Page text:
RIOT
"Immortal Soul"

(Steamhammer/SPV )

01. Riot
02. Still Your Man
03. Crawling
04. Wings Are For Angels
05. Fall Before Me
06. Sins Of The Father
07. Majestica
08. Immortal Soul
09. Insanity
10. Whiskey Man
11. Believe
12. Echoes

RATING: 8/10

This is not the new and improved RIOT. It's the old and, well, you-be-the-judge RIOT of torchbearer Mark Reale (guitar), Tony Moore (vocals), Don Van Stavern (bass), and Bobby Jarzombek (drums). In other words, "Immortal Soul" features the lineup that performed on 1988's "Thundersteel" and 1990's "The Privilege of Power", albeit with the addition of second guitarist Mike Flyntz. That second axe was a necessary one too since "Immortal Soul" is an up-the-irons kind of melodic trad/speed metal affair and a fine addition to the RIOT catalogue.

RIOT fans should be giddy (and many are) over what the quintet has wrought with this one. The melodic speed metal tag gets thrown around a lot in describing this lineup's body of work and in the case of "Immortal Soul" it is partially true, as best evidenced by the album's number one barnburner "Riot" (yeah, it's a killer), as well as by up-tempo numbers "Wings are for Angels", "Insanity", and "Sins of the Father", but even those three contain significant elements of power/trad metal grandness. More than anything else, this is melodic heavy metal of varying speeds and moods and all of it is mighty tasty, the one possible exception being "Whiskey Man" and even that one gets the job done. Tony Moore's banshee-esque wails have aged well and the guitar work of Reale and Flyntz is fiery and elegant at once. Check out the sweet leads on the above noted "Sins of the Father". The triumphant chorus of "Still the Man", the classiness of the title track, and the epic shades of "Fall Before Me" are representative of a style closer to power metal than the traditional speed/thrashing variety. It's all relative, of course.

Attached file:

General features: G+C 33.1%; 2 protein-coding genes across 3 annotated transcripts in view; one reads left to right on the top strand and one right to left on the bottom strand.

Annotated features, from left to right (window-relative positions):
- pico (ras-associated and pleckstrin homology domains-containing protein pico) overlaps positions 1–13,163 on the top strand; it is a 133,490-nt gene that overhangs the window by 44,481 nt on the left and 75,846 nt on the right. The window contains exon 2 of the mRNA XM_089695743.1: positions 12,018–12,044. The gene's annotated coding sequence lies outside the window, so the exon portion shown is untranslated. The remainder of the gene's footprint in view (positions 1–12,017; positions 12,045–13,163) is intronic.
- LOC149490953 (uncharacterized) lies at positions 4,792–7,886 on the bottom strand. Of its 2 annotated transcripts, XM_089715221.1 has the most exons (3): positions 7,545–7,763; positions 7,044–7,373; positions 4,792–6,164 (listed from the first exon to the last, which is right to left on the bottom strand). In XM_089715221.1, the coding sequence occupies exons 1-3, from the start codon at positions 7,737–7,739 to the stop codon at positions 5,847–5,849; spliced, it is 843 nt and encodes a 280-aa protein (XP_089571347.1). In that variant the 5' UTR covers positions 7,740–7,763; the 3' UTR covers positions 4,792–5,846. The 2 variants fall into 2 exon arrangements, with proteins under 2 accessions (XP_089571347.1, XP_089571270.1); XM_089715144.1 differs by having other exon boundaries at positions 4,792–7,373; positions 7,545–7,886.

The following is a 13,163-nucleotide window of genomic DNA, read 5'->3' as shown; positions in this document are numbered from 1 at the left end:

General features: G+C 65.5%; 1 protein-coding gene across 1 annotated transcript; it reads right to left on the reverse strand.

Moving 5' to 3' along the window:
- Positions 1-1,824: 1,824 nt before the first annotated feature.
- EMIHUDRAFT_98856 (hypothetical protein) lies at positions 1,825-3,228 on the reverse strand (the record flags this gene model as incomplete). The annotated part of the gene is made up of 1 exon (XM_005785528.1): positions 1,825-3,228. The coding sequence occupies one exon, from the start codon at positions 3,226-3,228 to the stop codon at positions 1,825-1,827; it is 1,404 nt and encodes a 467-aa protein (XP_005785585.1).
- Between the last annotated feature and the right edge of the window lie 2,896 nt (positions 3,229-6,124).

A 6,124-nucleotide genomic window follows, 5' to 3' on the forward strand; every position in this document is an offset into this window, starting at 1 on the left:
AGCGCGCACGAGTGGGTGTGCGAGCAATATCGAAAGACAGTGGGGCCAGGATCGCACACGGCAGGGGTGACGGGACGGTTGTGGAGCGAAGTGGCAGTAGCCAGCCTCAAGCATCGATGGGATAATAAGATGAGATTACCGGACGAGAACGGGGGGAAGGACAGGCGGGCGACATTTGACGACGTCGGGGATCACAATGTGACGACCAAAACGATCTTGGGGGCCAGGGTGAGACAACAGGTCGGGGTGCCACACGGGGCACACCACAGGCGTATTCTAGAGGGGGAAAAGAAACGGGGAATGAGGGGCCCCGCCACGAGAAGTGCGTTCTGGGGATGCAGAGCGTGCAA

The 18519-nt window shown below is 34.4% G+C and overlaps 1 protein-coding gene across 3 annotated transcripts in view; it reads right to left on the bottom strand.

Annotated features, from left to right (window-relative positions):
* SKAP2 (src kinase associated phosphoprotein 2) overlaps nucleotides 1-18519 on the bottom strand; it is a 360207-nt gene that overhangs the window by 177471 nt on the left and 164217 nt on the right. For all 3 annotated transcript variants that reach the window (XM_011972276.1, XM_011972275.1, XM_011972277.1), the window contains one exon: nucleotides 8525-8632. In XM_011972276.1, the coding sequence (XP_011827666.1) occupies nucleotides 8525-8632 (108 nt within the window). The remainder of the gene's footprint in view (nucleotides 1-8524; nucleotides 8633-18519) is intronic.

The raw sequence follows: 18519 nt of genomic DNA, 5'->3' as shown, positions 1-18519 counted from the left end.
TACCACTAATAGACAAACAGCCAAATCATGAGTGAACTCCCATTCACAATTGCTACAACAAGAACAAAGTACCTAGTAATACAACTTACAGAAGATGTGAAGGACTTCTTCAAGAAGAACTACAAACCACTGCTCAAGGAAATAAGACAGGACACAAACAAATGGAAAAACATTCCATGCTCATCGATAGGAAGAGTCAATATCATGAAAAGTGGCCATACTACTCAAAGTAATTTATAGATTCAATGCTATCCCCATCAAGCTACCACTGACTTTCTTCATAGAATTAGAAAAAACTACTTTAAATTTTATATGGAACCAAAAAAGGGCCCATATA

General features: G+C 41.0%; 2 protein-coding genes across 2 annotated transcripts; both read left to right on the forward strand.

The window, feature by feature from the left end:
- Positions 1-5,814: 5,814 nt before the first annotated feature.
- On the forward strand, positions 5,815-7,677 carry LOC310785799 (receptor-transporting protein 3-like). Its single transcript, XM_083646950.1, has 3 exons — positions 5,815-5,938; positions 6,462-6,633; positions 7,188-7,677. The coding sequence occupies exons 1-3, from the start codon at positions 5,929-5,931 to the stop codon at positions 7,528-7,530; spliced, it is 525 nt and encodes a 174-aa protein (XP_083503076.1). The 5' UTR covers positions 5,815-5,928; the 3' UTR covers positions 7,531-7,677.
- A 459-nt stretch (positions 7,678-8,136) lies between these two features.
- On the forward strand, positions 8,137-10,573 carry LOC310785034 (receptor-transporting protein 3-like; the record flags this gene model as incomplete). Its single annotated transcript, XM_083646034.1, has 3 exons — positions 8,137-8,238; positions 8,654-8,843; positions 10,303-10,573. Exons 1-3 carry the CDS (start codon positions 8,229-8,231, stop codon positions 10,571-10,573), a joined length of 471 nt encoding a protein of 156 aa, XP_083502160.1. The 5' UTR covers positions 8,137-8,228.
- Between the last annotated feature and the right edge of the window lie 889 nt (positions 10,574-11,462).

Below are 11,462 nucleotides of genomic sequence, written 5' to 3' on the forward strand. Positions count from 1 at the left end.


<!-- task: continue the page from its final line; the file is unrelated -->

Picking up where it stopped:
Dissections aside, the more important point to make is that through all of it "Immortal Soul" sounds like a RIOT album with roots reaching back to the '88-'91 era. The songwriting is consistently good, the melodies are strong, and the six-string power is formidable. It's good to hear an album like "Immortal Soul" released in 2011. The feeling of nostalgia goes well with the sound of finely crafted heavy metal that never sounds dated. Keep 'em coming!

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